For Baby Boomers it’s a great way to see new sites, retire debt free and travel to see grandkids and friends who live across the country. In fact, many Baby Boomers are now buying RVs to live on their children’s property (yes, we’re aware this might send shivers down some of your spines).
Class A or Class C RVs can cost upwards of $100,000, but with patience you can find a good-quality used RV or trailer for between $20,000 and $50,000. While you may end up financing your RV, it will be significantly less than a monthly mortgage on traditional home and you can expect your expenses (taxes, insurance, etc.) to be much less.
Your upfront initial costs might be moderate, however, over time you will need to invest in things like fuel, maintenance and parking/camping fees to keep your RV on the road.
Are you ready to downsize now? A quality tiny home can take anywhere from 3-6 months to build, whereas you can purchase an RV today and start your new, smaller life tomorrow.
Most pre-built RVs and livable trailers come equipped with showers, toilets, sleeping quarters and appliances that allow you to immediately hit the road. You sacrifice customization for immediacy, but one of the big attractions to RV living is the ability to quickly and comfortably move from place to place with all the comforts of home.
Part V: Tiny House vs RV – How Do They Compare?
Now that we’ve looked at both Tiny Houses and RVs, it’s time to do a side-by-side comparison to see how they stack up against each other. There is not “right” or “wrong” answer, the most important thing for you to do is weigh the pros and cons and make an informed decision:
|Cost||Larger upfront costs, but once built, low maintenance and utility costs||Lower upfront costs, but maintenance, fuel and unexpected repairs add up over time||TINY HOUSE|
|Customization||Highly customizable by owners with features that suit individual tastes and needs to make it feel like home||Typically come pre-built with standard features with opportunity to add-on features at additional cost||TINY HOUSE|
|Mobility||Can be towed from location-to-location, however, durability and legality are a concern||Can be driven/towed anywhere in the country and parked for free or a fee at a campsite||RV|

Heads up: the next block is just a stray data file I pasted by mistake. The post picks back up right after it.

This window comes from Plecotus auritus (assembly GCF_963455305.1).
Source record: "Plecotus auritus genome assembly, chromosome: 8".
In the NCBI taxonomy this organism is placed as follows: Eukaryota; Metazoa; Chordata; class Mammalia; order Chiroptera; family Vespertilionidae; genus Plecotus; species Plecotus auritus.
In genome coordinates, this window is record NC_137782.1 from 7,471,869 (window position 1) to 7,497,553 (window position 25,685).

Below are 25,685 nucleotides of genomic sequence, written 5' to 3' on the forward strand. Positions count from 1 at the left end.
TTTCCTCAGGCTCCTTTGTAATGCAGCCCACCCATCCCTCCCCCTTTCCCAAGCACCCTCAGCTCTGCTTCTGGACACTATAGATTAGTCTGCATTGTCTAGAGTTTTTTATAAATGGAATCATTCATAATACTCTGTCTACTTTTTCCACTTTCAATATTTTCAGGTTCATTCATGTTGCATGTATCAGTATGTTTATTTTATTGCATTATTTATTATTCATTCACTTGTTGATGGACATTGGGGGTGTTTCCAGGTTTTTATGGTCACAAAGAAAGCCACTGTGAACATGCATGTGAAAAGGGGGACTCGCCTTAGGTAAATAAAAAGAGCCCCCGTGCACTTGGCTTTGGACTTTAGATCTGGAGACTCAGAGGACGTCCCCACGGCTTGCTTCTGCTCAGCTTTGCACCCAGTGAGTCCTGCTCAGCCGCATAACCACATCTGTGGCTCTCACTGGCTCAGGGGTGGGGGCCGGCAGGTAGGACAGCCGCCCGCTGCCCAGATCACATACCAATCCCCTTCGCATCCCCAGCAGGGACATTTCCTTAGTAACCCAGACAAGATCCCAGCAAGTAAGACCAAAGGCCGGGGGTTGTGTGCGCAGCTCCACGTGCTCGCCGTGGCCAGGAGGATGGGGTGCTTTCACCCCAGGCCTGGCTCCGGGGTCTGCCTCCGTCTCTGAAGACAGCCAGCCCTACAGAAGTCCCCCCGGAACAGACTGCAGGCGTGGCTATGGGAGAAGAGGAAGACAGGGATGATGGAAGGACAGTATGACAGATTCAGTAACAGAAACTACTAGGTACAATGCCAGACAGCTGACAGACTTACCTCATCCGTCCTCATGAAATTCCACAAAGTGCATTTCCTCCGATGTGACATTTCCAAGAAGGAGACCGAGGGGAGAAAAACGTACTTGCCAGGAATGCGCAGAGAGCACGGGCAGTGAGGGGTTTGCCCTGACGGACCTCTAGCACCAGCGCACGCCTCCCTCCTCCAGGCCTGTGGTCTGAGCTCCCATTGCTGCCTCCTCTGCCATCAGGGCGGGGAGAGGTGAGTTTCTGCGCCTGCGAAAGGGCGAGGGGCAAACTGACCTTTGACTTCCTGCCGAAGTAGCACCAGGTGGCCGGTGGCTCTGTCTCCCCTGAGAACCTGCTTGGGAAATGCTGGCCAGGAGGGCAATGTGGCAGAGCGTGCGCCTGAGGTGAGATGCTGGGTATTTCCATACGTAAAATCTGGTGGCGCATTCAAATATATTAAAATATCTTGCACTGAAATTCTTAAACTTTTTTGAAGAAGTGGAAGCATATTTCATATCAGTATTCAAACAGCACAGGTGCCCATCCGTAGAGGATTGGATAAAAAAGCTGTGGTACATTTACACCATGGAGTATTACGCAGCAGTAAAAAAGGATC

|Resale Value||The market for tiny houses is still in its infancy. The high level of customization may hurt resale value.||RVs will typically lose 30% of value after three years and 50% after a decade, but still do well on resale market.||RV|
|Community||While the tiny house community is strong in some regions, remote locations and lack of room for visitors can be isolating||Living on the road can be isolating, however ability to visit friends/family and strong bonds with other RVers can make for strong community||RV|
|Comfortability||At 250-400sq feet, tiny house are tiny and privacy is scarce. However, tiny houses can still feel like home.||RVs may provide bigger living space than tiny houses, but can be cramped and don’t do well in extreme heat or cold.||TINY HOUSE|
|Environmental Impact||Tiny homes are very energy efficient and naturally lead to eco-friendly behavioral changes||RV living is more ecologically alternative to standard homes, however massive fuel consumption is a negative.||TIE|
|Durability||If built professionally and kept up well, tiny houses can be very durable, reliable and energy efficient structures that last years.||RVs experience a variety of frustrating maintenance issues throughout their lifespan. 20 year or 200,000 miles is life expectancy of RV.||TINY HOUSE|
Part V: The Final Word
It’s amazing that you are thinking about going small. In a world with driven by rampant consumerism we all need to step back and evaluate what we are doing to preserve our precious resources for future generations,
Just as important, we need to look inward and ask: Is all this “stuff” making me happy? Is your house putting you in debt? Are you feeling increasingly anxious about possessions that no longer serve their purpose?
If so, what are you going to do about it?
We cannot fix the world without first fixing ourselves first. A decision about a Tiny House vs RV is one step in a much bigger process to change our habits, our comfort levels and ultimately our happiness. Before making the big leap to tiny living you can change small habits to align your integrity with your actions.
Ask yourself: Am I ready to go small? In my humble opinion, the answer should be yes.